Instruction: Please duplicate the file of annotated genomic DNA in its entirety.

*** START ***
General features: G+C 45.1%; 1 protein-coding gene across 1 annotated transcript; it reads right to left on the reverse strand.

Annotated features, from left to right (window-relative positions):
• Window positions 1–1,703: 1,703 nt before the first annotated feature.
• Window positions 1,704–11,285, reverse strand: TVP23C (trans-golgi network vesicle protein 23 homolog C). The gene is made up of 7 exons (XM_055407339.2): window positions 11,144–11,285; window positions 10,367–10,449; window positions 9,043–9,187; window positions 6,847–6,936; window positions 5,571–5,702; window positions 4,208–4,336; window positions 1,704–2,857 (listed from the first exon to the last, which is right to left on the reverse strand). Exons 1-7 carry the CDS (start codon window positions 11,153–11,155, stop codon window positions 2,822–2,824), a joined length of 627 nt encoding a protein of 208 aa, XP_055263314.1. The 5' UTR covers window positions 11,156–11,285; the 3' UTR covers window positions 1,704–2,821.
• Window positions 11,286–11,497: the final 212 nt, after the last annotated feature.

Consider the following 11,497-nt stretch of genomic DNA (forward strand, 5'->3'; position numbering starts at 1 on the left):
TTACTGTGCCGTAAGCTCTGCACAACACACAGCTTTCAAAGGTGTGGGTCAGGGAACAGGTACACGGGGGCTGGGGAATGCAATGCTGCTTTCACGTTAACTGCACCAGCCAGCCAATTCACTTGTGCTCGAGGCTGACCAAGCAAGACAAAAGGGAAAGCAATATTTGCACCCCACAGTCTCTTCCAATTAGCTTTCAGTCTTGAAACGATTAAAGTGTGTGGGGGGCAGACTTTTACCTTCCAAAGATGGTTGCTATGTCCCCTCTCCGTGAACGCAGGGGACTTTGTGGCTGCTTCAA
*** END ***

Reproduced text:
General features: G+C 45.1%; 1 protein-coding gene across 1 annotated transcript; it reads right to left on the reverse strand.

Annotated features, from left to right (window-relative positions):
• Window positions 1–1,703: 1,703 nt before the first annotated feature.
• Window positions 1,704–11,285, reverse strand: TVP23C (trans-golgi network vesicle protein 23 homolog C). The gene is made up of 7 exons (XM_055407339.2): window positions 11,144–11,285; window positions 10,367–10,449; window positions 9,043–9,187; window positions 6,847–6,936; window positions 5,571–5,702; window positions 4,208–4,336; window positions 1,704–2,857 (listed from the first exon to the last, which is right to left on the reverse strand). Exons 1-7 carry the CDS (start codon window positions 11,153–11,155, stop codon window positions 2,822–2,824), a joined length of 627 nt encoding a protein of 208 aa, XP_055263314.1. The 5' UTR covers window positions 11,156–11,285; the 3' UTR covers window positions 1,704–2,821.
• Window positions 11,286–11,497: the final 212 nt, after the last annotated feature.

Consider the following 11,497-nt stretch of genomic DNA (forward strand, 5'->3'; position numbering starts at 1 on the left):
TTACTGTGCCGTAAGCTCTGCACAACACACAGCTTTCAAAGGTGTGGGTCAGGGAACAGGTACACGGGGGCTGGGGAATGCAATGCTGCTTTCACGTTAACTGCACCAGCCAGCCAATTCACTTGTGCTCGAGGCTGACCAAGCAAGACAAAAGGGAAAGCAATATTTGCACCCCACAGTCTCTTCCAATTAGCTTTCAGTCTTGAAACGATTAAAGTGTGTGGGGGGCAGACTTTTACCTTCCAAAGATGGTTGCTATGTCCCCTCTCCGTGAACGCAGGGGACTTTGTGGCTGCTTCAA